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  #21  
Unread 12-07-2021, 11:50 AM
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RCL RCL is offline
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Another off the ever-growing bleaching bone pile:

A Dinner Dance

Bedazzled by her dance across the floor,
I sense the rhythmic beating of her heart.
With restless energy, she makes a start,
glides smoothly to the pantry to explore.
A metal whisk in hand, she soon will pour
eight eggs with parmesan, the crucial part.
She tempts me with her culinary art,
sashaying to the oven’s open door,
hips shifting side to side, a lovely sway.
She slides in the frittata (sausage, eggs,
potatoes, peppers, onions), and I pray
that for dessert we too will cook, our legs
then dipping deep to stimulate romancing
with sweetly spicy after-dinner dancing.
__________________
Ralph
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  #22  
Unread 12-07-2021, 12:03 PM
Martin Elster Martin Elster is offline
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The Gal Cajoles Her Guy to Ingest a Vegetable

Were you a rabbit, you’d inhabit gardens, chomp a carrot,
live broccoli or celery — whatever — wouldn’t spare it.
You would be ever hungry, never fussy. Turnip, pea,
zucchini, squash, you’d keenly nosh them all with utter glee.

A bunch of mice would not think twice of munching week-old lettuce.
They’d not be picky. “Things you call icky,” they’d say, “have always fed us.”
Decayed bok choy would give them joy, but never soybeans, mind!
They’d gorge on sorrel, and have no quarrel with tossed-out pumpkin rind.

But you, my dear, have a foolish fear of veggies of all sorts.
Oh no, I don’t, I simply won’t eat anything that sports
a leaf or root or stem or fruit or seed or flower or ... wait!
What’s on my dish next to the fish? What is that on my plate?

I hope it’s not a veggie! Got to go now. See you later.

Hold on, my sweet. Don’t leave your seat! This object is a tater.
It’s topped with butter. Oh, don’t shudder. Eat it! Please, don’t go!
(He took a bite. They had a night of bliss. How did she know?)
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  #23  
Unread 12-07-2021, 12:04 PM
Martin Elster Martin Elster is offline
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Weighing Plain Vs. Showy Veggies When Hungry

Unlike its giant cabbage cousin,
the Brussels sprout’s so small, compact,
you can tote them in your pocket. Fact:
one easily can eat a dozen.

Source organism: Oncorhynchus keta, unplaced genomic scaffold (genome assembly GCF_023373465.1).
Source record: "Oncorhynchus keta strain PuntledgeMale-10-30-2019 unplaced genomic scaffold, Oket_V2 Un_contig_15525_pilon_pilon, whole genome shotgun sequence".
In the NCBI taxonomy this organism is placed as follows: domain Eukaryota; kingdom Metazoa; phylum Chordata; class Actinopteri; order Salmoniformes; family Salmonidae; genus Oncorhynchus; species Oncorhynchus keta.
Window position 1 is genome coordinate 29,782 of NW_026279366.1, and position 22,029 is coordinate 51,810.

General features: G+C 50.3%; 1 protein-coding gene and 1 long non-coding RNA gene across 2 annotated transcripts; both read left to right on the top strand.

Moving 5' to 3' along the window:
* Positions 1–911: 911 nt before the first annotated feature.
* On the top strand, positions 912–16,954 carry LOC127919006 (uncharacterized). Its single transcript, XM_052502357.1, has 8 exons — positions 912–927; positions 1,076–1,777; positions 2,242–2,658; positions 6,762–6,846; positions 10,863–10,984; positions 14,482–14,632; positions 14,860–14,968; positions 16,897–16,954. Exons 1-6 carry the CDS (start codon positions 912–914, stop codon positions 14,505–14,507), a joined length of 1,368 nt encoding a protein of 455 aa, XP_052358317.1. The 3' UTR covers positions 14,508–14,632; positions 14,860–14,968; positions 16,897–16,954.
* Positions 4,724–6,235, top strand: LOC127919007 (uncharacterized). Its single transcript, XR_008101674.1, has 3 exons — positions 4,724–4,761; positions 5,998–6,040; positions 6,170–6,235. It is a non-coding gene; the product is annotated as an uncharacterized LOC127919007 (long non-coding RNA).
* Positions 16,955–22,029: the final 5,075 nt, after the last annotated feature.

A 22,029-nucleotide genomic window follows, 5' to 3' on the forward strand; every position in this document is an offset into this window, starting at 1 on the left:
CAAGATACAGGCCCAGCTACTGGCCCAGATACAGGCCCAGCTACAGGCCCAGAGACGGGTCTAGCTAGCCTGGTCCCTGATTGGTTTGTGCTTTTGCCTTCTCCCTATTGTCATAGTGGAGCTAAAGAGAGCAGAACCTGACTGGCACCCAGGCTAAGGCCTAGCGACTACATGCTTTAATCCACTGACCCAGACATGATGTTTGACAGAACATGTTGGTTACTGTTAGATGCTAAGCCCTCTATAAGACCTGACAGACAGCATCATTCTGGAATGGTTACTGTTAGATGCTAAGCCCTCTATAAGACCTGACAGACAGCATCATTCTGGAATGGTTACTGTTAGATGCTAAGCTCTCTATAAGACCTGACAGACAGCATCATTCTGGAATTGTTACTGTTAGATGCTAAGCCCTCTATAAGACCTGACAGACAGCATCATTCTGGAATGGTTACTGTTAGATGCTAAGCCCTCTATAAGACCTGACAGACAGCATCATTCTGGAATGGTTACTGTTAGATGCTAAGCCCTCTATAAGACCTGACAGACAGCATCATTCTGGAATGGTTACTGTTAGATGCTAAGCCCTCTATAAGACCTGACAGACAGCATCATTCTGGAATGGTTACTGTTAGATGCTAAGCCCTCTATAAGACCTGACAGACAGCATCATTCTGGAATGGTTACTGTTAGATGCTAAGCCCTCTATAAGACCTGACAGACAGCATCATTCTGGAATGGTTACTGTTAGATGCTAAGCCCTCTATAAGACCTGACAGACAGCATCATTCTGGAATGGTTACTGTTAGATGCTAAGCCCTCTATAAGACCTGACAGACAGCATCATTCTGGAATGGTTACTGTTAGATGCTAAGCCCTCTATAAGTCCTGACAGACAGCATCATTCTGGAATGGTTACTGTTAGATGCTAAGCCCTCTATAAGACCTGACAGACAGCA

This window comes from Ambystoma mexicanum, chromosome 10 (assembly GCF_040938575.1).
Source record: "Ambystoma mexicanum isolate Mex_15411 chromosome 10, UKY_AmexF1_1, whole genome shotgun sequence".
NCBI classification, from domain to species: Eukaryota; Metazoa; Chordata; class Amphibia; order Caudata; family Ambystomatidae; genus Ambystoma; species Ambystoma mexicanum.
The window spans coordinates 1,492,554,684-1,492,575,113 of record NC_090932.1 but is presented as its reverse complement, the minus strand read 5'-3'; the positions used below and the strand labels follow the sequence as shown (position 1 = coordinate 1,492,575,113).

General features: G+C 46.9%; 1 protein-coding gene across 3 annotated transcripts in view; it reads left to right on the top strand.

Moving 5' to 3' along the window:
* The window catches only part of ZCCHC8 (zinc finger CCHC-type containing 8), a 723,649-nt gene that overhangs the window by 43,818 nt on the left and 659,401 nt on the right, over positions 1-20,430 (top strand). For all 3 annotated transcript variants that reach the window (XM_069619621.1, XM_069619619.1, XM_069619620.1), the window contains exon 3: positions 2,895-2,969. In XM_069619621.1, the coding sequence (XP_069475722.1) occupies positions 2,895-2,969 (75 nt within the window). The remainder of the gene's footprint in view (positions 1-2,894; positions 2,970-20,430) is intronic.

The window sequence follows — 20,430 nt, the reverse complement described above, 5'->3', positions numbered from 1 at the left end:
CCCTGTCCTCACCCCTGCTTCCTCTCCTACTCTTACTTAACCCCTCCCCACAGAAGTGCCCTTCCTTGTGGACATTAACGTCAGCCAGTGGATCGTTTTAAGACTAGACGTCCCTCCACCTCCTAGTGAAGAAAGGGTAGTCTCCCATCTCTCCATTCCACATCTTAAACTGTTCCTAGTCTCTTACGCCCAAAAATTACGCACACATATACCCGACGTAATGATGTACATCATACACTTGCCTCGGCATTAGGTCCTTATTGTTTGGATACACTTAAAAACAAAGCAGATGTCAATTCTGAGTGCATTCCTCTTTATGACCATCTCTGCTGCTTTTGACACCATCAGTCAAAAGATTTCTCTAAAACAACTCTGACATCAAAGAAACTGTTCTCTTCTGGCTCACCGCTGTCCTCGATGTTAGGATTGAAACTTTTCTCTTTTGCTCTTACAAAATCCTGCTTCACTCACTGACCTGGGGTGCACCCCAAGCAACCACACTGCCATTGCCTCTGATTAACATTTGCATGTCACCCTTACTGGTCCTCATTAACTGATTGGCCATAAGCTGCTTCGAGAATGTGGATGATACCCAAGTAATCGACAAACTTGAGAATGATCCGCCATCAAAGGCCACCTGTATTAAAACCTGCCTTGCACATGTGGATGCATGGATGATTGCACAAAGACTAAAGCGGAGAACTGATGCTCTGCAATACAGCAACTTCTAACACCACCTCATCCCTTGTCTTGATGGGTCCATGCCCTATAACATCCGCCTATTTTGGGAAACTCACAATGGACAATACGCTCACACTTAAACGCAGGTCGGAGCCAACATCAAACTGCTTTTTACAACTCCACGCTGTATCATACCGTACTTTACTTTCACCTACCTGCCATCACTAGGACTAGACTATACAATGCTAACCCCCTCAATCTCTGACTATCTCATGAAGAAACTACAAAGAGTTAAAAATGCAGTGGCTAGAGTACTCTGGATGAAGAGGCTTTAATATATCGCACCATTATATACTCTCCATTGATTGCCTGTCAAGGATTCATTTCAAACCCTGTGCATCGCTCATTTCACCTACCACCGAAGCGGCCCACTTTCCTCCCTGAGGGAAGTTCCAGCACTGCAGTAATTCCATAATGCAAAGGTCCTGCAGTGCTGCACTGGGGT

Great taste (unless they’re overcooked).
One relative, though, looks ornate
as fractals — its most striking trait —
a vegetable that’s got me hooked

called Romanesco cauliflower,
whose inflorescence can enchant
me so, it is the sort of plant
I’d rather gaze at than devour.

How can I bite a life whose shape
is mathematics at its height?
I bless you, Brussels sprout. I might
well starve without you, mouth agape.
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  #24  
Unread 12-07-2021, 03:01 PM
Martin Elster Martin Elster is offline
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The Ackee

My second cousin once removed, named Jackie,
purchased a ripened reddish-yellow ackee.
The fruit was gaping like an alligator
and luscious-looking. ’Twould invigorate her,
she thought, and took a little tiny bite.
The sweetness was so good, her appetite
grew like a cane toad. Gobbling all its flesh
she tossed away the big black seeds. So fresh
the taste, next day she hurried back and bought
another ackee. Nobody had taught
her anything about this foreign fruit.
That relative of mine was not astute.
This specimen was far from ripe, its rind
lime-green. She broke it open (was she blind?)
and had a healthy helping. Sadly, heaven
did not turn up to help. (She was eleven.)
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  #25  
Unread 12-07-2021, 03:24 PM
Martin Elster Martin Elster is offline
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Green Fingers (Okra)

My lady’s fingers are as viridescent
as Kermit the green frog. They are not spicy
like jalapeños, though they’re just as long.
My lime-green lady’s fingers, while not pricey,
are so darn tasteless, they’re like a depressant.
Perchance they’ll make me healthy, slim and strong,
but they are trailing slime behind like snails
slithering forth. They don’t sport fingernails,
nor are they blessed with knuckles. No, these fingers